International Association of Animal Therapists
Case Study


Physiotherapy for a ruptured disk

Alfie was left Paralysed through his left side.  He has also lost control of his bladder and needed daily

help to express.

For various reasons, surgery was not an option and as such he was referred to me 2 weeks after the 

episode to begin Physiotherapy.

Alfie was seen twice weekly for the first month with work for the owner to do in between 

appointments.  Appointments then went to weekly, followed by fortnightly.  He is now seen once a 

month and will continue to do so.

Session 1

Full assessment of Alfie was undertake.  His gait was observed and his limitations understood.

Palpation throughout his body revealed several areas of discomfort through his back caused by  

twisting to compensate for the paralysis.  There was severe muscle spasm through his left forelimb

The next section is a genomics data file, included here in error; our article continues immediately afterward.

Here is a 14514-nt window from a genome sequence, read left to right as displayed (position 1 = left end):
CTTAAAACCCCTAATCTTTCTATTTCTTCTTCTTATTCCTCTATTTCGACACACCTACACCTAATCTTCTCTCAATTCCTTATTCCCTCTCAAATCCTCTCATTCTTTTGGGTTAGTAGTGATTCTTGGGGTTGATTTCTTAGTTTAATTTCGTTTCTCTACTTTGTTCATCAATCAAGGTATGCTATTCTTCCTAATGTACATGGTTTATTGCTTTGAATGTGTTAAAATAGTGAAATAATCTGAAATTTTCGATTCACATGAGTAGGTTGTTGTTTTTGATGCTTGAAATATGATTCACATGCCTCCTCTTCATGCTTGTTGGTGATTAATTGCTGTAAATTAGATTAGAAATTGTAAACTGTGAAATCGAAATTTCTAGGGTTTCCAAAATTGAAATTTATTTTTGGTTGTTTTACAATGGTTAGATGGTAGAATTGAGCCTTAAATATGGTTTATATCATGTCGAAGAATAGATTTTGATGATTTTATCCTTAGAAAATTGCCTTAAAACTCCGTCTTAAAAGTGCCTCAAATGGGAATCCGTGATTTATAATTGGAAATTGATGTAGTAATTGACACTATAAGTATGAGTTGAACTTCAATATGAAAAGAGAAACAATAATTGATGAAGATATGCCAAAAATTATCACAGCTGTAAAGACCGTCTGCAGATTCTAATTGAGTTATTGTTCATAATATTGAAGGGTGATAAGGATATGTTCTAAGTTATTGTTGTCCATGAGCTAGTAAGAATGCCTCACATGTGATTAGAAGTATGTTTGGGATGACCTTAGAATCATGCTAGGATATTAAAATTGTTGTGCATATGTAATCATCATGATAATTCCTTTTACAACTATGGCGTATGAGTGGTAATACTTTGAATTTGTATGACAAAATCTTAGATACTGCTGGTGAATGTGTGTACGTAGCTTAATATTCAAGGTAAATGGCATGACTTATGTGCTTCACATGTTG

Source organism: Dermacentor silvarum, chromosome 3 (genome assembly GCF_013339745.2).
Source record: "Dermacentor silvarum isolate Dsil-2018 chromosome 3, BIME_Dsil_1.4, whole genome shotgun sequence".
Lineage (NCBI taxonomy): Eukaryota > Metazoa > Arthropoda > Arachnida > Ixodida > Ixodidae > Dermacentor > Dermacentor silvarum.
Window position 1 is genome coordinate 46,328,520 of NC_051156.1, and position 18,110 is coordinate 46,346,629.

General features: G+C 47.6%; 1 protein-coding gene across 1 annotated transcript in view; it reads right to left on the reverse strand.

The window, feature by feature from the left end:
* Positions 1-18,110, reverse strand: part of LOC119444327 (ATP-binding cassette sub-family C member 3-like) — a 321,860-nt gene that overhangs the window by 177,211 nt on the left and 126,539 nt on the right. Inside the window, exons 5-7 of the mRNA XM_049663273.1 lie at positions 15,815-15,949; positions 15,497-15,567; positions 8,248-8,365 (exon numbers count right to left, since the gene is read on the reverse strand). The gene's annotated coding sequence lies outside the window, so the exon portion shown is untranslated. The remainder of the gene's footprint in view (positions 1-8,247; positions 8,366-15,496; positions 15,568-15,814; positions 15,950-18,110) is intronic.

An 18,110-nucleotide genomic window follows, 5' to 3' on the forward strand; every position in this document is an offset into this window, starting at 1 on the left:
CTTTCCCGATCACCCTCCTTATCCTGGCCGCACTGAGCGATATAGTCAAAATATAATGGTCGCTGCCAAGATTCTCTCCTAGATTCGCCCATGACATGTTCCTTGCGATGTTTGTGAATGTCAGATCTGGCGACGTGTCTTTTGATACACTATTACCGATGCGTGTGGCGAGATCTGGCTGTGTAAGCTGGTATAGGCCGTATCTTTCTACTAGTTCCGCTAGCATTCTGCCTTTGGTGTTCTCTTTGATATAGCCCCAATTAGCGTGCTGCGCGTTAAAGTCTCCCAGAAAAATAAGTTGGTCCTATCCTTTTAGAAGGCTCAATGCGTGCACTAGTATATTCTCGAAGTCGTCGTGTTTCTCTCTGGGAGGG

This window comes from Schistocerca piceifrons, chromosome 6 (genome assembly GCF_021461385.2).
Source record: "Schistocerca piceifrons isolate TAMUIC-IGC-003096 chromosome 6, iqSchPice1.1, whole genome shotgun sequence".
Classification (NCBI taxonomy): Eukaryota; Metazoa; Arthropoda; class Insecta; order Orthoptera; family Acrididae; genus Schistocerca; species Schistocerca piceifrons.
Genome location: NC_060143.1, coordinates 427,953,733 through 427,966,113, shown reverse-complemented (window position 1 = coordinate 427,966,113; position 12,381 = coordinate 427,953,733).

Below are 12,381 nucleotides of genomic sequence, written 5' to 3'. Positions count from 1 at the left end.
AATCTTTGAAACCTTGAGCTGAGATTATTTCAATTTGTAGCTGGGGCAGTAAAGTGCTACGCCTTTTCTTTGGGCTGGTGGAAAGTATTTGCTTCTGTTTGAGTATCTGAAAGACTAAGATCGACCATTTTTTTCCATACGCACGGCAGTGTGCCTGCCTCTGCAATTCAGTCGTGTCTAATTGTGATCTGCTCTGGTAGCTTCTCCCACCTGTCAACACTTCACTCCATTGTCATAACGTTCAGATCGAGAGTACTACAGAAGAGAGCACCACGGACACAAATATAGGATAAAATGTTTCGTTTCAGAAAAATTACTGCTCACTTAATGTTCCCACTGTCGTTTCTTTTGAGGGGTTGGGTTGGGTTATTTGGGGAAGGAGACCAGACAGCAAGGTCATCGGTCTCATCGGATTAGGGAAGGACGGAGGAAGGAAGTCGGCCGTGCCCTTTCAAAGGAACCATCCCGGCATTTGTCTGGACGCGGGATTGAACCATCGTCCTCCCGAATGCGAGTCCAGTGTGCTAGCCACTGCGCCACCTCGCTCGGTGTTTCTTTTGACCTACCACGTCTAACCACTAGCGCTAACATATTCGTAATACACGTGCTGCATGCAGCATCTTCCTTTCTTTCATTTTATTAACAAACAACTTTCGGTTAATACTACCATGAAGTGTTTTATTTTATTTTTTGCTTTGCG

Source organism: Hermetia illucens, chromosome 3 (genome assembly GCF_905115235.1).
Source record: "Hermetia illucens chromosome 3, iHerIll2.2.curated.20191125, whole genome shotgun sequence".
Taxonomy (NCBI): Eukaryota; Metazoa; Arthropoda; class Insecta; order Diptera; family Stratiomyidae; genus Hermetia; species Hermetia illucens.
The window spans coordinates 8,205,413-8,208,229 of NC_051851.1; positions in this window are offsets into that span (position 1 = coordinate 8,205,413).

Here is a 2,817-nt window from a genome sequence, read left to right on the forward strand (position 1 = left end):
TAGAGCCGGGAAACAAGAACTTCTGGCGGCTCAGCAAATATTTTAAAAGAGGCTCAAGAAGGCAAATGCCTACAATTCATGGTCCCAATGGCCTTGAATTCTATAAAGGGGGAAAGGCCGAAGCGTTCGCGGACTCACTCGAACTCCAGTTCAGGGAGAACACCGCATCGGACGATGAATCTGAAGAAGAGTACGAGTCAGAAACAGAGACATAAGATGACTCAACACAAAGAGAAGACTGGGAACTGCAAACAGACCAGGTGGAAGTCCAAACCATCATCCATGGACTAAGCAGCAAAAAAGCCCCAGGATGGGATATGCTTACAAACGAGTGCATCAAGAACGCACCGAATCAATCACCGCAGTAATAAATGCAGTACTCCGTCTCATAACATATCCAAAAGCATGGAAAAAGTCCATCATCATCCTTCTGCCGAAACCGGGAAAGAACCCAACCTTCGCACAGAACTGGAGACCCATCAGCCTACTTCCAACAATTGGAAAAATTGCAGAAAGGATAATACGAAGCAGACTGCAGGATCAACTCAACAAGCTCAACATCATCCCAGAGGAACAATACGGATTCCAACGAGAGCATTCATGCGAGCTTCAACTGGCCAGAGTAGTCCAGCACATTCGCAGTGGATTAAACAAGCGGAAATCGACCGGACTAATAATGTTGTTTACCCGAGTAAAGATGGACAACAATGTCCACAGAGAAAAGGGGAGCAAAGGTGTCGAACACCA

and right hind limb with very limited flexion and mobility through his hind limb.

Although mainly recumbent, the times he does try to get up had strained the right side of his body 

and there was a high degree of muscle tension present.

Laser therapy was applied throughout his body, excluding his neck initially, followed by several soft 

tissue mobilisation techniques.  Conservative joint and limb manipulation were also applied to help 

relieve the muscle tension and joint immobility.

Due to Alfie’s lack of limb control, it was advised that all none carpeted areas in the house were 

covered to avoid slipping.

Session 8 (4 weeks into treatment)

Significant improvements have been made.  Whilst there is still a degree of paralysis through his left 

hind, he has regained some control of his gait and full range of movement has been achieved 

through his left fore.

His right side is much more supple and elastic which is a big help considering his other restrictions.

A full physiotherapy treatment was applied using laser and manual techniques. 

Ultrasound has now also been implemented in order to penetrate the tissue deeper in the hope we 

could regain further range of movement through the left side.


Treatment will continue for the foreseeable future in order to keep his as active and comfortable as 


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